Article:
Re your point 3: Re “commercial actors”: I think we want to encourage values aligned individuals making a living off OFN commons. Maybe we can deal with them similarly to “OFN partners”. It might be a separate category on the agreement document that they publically sign up to. So we have a category for “partner orgs” (for regions) and then for “other service providers” or something like that as another category. This could also be for developers providing services (ie like our team). There might be a process where the community agrees to “endorse” / “agree” that they can become official OFN service providers and publicly sign the pledge document. Part of the agreement/pledge is that they adhere to values / decision-making process/rules and that they make a voluntary contribution of some proportion of revenue to the core. We are already modelling this in aussie dev team.

As discussed here it was Michel Bauwens suggestion that we then also change the licence so that we restrict commercial use of code to people who are members/part of community (other commercial users would need to pay a fee). I’m not sure this is necessary - it might be something to work towards in later phase.

This is a very long post!!! Maybe we should raise these issues broadly at the next HO and then maybe set up a sub-group / separate HO to discuss in more detail and come up with some draft options for the broader group?

I don’t have that much time, but coming to a resolution re both decision making rules and process for $ contributions / crowdfunding projects within the community is a priority!

Thanks again Myriam!!

1 Like

Thank you for this very detailed contribution @serenity and I would LOVE to work with you on the task you mention.
Than you also for the links, I joined the CTA Hylo group and added Open Food Network in the ecosystem mapping :wink: I think it would be very consistent if the OFN could join the Alliance and adopting the seal :slight_smile:
I also found in the thread this very good piece, Ostrom’s Design Principles for Collective Governance of the Commons. I don’t know if you read that before starting OFN but it’s impressive how OFN is aligned with that vision :wink:

I think we could even list the different tasks we need to work on around governance, and for each of them kickstart a specific discussion on Discourse (that could eventually lead to a decision on Loomio - as you say, let’s discuss it at the HO on Tuesday).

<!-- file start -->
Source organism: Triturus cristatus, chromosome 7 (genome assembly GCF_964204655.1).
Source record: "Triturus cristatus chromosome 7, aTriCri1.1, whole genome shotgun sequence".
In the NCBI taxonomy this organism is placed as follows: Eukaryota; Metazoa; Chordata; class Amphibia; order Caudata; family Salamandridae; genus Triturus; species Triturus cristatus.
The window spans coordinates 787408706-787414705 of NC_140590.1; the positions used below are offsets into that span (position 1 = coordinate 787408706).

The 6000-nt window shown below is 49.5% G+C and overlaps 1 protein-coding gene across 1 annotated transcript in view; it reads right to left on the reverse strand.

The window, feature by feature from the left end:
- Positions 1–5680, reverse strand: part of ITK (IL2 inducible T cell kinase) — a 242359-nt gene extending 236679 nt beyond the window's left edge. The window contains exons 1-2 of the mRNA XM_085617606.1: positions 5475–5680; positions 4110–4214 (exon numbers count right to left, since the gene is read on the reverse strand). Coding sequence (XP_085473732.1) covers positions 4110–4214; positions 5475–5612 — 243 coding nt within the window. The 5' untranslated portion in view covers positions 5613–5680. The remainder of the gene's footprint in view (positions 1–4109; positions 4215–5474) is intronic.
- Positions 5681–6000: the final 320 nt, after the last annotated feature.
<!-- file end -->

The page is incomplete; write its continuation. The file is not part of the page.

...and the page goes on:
• Write a common formulation of our goal, vision, mission, values (process have started already, but would be great to come up with something we can collectivelly adopt)

  • Structure a process for accepting new members and I would add also for excluding member (what is the permeable membrane of our community? Rules for coming in and out). I like the idea of the Seal document, but I’m not sure about if we should have a formal agreement if someone want to join the OFN Alliance. I like the idea that anyone is free to join if what we write/do resonates with them. Then if someone has a tension with how one of the partners behave, maybe we could just “hold a (public?) space” where tensions can be expressed and processed. And of course if the partner doesn’t respect what he engaged him on (the values, etc.) and if the tension processing doesn’t work (tension is not solved) then the partner should leave the cell (cross the membrane again).
    I was very inspired also by “reinventing organizations”.
    Should we have an “airlock” at the entrance, and filter at that stage “are you aligned with our community? Let us check” or let all those for whom our values and mission resonates join, and maybe they will transform themselves by operating in our community, and through tension processing we can all move forward together. That sounds a bit more inclusive to me :wink: By default, we trust you. If we feel a tension, we express it and have a constructive process to solve the tension. If we really realize there is an incompatility of vision, probably that would be so obvious that the partner would himself go out. Or we can define a process where at some point, if the situation is locked the community decide…
    Same for commercial actors, I am not sure we should limite the use of OFN and have an “agreement process” also on that (agreement processes seems a bit heavy to me!) but rather recognize and give visibility to those who use OFN but also give back (transparency and positive appreciation/feedback). If a commercial actor use OFN, and for his commercial propose develop new features that will benefit the whole community (the licence oblige him to share), it sounds ok to me. I like the broad notion of freedom, and anyone can use the software (but of course limit the use of the brand and advertise those who play by the rules and contribute also). The gift economy is for me “unconditional” :wink: